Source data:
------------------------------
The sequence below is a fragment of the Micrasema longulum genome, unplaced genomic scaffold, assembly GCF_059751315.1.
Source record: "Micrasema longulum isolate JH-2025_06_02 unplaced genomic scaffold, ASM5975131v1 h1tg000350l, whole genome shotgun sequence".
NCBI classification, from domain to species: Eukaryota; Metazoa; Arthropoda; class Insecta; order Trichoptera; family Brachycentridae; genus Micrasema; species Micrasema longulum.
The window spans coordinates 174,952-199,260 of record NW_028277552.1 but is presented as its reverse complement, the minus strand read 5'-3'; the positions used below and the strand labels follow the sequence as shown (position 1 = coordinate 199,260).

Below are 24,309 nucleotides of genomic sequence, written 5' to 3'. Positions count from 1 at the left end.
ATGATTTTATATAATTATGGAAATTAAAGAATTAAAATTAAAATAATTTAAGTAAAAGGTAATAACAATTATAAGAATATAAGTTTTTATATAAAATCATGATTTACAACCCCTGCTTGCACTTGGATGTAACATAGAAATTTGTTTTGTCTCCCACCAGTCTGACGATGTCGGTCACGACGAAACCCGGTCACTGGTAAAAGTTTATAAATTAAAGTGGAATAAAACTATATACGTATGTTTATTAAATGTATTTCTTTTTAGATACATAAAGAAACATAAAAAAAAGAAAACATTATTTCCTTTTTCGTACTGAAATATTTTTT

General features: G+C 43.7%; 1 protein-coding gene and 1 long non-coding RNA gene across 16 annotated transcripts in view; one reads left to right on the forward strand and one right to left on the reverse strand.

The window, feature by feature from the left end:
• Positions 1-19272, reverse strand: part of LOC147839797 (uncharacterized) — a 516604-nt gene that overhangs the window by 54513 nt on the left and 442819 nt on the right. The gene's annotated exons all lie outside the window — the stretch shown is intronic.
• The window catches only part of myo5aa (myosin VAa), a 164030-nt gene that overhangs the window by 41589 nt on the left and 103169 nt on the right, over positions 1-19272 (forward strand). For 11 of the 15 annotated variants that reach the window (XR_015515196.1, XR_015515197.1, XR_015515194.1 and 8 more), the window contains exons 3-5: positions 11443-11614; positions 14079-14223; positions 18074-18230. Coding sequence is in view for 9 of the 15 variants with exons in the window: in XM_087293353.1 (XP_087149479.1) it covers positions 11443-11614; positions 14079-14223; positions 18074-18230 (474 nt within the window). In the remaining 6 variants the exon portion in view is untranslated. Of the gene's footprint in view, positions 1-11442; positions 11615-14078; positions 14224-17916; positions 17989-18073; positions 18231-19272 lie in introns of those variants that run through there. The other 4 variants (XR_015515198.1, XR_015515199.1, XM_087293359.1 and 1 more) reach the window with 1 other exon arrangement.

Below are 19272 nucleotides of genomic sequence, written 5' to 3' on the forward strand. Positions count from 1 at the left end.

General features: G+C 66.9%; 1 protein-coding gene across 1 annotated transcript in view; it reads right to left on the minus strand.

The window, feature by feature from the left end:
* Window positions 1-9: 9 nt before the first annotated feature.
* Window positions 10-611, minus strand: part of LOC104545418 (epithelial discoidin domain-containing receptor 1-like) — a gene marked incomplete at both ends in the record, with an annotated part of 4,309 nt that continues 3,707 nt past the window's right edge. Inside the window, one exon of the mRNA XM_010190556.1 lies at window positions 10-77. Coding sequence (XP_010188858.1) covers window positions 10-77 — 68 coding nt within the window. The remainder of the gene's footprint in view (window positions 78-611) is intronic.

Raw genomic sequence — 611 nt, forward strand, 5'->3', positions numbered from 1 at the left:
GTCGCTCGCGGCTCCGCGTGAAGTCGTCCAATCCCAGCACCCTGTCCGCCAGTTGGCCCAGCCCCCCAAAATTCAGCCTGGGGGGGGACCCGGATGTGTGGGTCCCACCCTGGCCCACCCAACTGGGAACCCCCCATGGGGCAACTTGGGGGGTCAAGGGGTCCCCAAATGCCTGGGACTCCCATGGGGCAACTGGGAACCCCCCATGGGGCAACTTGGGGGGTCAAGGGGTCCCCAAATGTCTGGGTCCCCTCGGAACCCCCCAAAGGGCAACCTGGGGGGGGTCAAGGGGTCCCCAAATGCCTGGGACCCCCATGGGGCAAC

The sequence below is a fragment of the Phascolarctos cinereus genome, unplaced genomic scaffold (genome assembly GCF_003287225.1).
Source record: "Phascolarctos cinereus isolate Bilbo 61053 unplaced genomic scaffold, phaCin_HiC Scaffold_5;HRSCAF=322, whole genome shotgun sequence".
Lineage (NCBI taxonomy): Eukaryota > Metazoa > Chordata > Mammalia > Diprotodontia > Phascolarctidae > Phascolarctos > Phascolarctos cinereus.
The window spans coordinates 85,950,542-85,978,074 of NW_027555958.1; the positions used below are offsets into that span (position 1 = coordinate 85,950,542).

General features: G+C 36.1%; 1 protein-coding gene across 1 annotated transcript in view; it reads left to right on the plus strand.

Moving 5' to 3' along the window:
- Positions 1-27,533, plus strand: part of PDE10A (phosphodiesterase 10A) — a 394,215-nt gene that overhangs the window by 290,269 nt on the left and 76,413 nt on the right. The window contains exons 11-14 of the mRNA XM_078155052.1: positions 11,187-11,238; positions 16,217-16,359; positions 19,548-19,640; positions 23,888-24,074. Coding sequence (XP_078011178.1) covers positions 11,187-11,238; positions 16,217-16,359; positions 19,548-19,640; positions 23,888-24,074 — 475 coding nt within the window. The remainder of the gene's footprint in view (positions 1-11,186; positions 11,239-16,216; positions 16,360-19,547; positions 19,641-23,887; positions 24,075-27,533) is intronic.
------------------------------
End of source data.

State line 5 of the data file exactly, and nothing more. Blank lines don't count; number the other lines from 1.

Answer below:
Below are 24,309 nucleotides of genomic sequence, written 5' to 3'. Positions count from 1 at the left end.